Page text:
As far as we can tell ... the Davis-Bacon Act has only been suspended in response to a natural disaster once since it was enacted in 1931. That was by the president's father in 1992 in response to Hurricane Andrew -- and that mainly because he needed to appeal to right-wingers in the lead-up to the election.

So here we have a proclamation that overturns 75 years of labor law for only the second time, allows contractors to lower their costs yet guarantees no savings for the American taxpayers.

Congressman Mike Ferguson was called by a constituent to see where he stands on this effort to cut wages for people who are trying to get by after the worst natural disaster in years.

I just called the DC office of Congressman Mike Ferguson (R - NJ7), my rep (unfortunately) and asked "does the congressman support the suspension of the Davis-Bacon Act of 1931 as it relates to the reconstruction in New Orleans?" and was told "this is an area of deep concern for the congressman - he's working now to make sure that the suspension is only temporary."

"How temporary?" I asked.

"Well, that's the million dollar question, and we're working really hard on that right now."

My take is that he supports the suspension and this is the PR response. Of COURSE it's temporary - as soon as the reconstruction of New Orleans is complete the suspension will be lifted.

This was on Friday. If they are "working really hard" on the question they should have had some movement on how long they think that people working to rebuild New Orleans and the surrounding areas should be paid sub-standard wages with our tax dollars.

So please call Congressman Ferguson's office at 908-757-7835 or write him on his website and ask for a definitive position on the suspension of Davis-Bacon.

Then send the Congressman's staffers' responses to

*Interesting side note: Davis-Bacon was passed in 1931 by a Republican Congress and signed by Republican President Herbert Hoover.

-Nathan Rudy

In response to, "There must be some good Republican legislators," Robert Scardapane writes:

I have to say that there is no evidence to support the argument that there are good Republicans who are silent. In the case of these investigations, only Jim Leach (R-Iowa) supported the DSM investigation. Even Ron Paul, a Libertarian in Republican clothing, would not support the investigation. There was no support at all for the other investigations.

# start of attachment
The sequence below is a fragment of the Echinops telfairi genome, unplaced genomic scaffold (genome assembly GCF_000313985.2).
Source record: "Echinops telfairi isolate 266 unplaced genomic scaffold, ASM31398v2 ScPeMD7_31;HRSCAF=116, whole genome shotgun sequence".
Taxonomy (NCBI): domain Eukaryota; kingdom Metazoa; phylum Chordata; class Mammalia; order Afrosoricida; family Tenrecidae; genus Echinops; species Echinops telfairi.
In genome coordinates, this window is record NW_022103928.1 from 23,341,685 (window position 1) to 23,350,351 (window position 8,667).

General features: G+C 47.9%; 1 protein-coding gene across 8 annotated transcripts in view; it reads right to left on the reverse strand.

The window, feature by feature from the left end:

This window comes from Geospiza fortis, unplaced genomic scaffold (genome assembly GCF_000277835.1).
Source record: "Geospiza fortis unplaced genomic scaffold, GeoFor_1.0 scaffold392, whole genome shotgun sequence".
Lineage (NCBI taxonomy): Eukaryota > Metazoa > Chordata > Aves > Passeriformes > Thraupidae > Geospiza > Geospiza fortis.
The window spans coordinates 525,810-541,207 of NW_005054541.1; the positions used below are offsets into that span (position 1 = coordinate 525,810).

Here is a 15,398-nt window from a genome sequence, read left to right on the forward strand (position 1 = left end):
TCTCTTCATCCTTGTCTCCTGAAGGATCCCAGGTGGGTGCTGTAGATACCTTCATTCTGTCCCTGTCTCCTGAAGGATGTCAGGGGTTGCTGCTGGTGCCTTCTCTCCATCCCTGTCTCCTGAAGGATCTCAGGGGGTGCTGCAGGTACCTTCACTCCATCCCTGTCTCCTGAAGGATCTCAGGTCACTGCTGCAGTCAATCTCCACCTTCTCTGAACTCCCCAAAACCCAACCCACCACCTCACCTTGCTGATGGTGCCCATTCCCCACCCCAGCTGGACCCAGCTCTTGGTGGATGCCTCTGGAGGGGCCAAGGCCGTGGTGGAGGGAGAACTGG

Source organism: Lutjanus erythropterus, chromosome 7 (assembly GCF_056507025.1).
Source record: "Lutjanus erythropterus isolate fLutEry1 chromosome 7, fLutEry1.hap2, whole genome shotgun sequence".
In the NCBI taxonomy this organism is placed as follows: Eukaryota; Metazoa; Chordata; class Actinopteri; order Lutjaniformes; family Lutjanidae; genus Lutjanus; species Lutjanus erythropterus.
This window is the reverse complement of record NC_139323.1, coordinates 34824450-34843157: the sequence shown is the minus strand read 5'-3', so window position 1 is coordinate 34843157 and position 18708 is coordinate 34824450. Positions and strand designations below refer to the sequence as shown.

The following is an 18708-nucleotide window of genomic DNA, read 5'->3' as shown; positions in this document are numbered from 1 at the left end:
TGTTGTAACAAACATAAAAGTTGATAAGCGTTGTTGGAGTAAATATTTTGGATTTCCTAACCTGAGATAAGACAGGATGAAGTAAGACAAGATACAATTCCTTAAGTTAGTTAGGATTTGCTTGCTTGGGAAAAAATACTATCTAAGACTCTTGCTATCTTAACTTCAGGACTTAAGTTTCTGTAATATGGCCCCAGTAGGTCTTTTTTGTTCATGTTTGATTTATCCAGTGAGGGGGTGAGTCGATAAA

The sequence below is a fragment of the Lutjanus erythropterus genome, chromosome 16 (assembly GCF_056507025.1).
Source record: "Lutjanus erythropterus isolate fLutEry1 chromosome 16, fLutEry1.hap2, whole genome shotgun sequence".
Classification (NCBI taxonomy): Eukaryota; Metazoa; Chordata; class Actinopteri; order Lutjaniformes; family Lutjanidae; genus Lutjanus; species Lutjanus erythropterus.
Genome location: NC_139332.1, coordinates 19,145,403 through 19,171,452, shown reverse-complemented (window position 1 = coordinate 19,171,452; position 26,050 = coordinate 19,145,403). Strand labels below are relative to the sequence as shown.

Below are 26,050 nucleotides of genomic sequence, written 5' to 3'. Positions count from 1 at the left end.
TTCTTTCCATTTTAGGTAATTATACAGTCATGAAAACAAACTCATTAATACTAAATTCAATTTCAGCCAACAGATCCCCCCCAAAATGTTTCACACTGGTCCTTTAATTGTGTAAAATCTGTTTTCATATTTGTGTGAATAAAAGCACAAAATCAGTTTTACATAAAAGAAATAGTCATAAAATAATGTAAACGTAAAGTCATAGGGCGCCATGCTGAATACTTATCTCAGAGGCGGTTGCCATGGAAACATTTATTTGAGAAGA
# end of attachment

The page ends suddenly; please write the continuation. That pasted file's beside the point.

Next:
I hate to cast a wide net but I see no point in giving the
Republicans the benefit of the doubt. Consider each and every area that we value - jobs, health care, education, environment, retirement security, national security, foreign policy, civil rights, even basic human rights - I can't name one House Republican I admire in these areas.

Believe it or not, at one time, I use to be open minded about
Republicans - after all, they are the party of Lincoln and Eisenhower who were both decent men. I am registered as an Independent but that will change! I foresee no possibility I will ever vote for a Republican again in my lifetime. They have lost me as even a possibility.

Madman responds:

I still have to think a guy like
Rep. Chris Smith (R-NJ) could be turned. He is a Democrat who turned Republican due to the Right to Life issue, from what I understand. I’d love to sit down with him and talk about it.

And Robert points out:

Possibly ... there are some politicians who swim with the tide. I think that makes them appear weak though. If there are good
Republicans who have been silent, the time for them to speak is now. Bush has no coat tails to ride in 2006 and his agenda is doing irreparable damage to the country. Republicans that are silent are in my opinion complicit and no better than the bad ones we regularly hear.

Pork-For-Relief Swap

Chuck Muth of Citizen Outreach, a non-profit policy organization, suggest swapping the 6,000 special interest "earmarks" in the recently passed Transportation Bill of 2005 for Katrina relief. Here are some of these projects:

* $230 million for the infamous "Bridge To Nowhere" in Alaska which will service an island town of just 50 people.
* $4 million for bike paths and park space in
Calexico, California.
* $4 million for sidewalk improvements in Clarkson, Georgia.
* $3 million for a river path in
Springfield, Oregon.
* $2.8 million for a bike/pedestrian path in
Madison, Wisconsin.
* $2.7 million for renovation of the Packard Museum in Warren, Ohio.
* $2.48 million for bike/pedestrian paths in
Chicago, Illinois.
* $2.3 million for landscaping enhancements along the Ronald Reagan Freeway in
* $2 million to construct an "intermodal center" at the
Philadelphia Zoo in Pennsylvania.
* $2 million for a parking garage in San Antonio, Texas.
* $1.8 million to construct a visitor interpretive center at the Gray Fossil Site in Tennessee
(Hey, I thought the Religious Right didn't believe in "Fossils" -NG)
* $1.2 million to install lighting/steps at the Blue Ridge Music Center in Virginia.
* $640,000 to extend a bicycle trail in Aberdeen, South Dakota.
* $320,000 for a new bicycle/pedestrian trail in Shelbyville, Tennessee.
* $33,440 for a trolley barn in Harrison, Arkansas.

New bicycle trails are great but I think we can live without them for awhile. Rep. Don Young (R-Alaska), Chairman of the House Transportation Committee, called the pork-for-relief swap idea "moronic". Actually, I think $230 million for a "Bridge To Nowhere" is not only moronic but is corrupt!

-Robert Scardapane

All of those bicycle paths all over this country. It sounds like GW needed more places to ride, and crash his mountain bikes. -NG

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-Noah Greenberg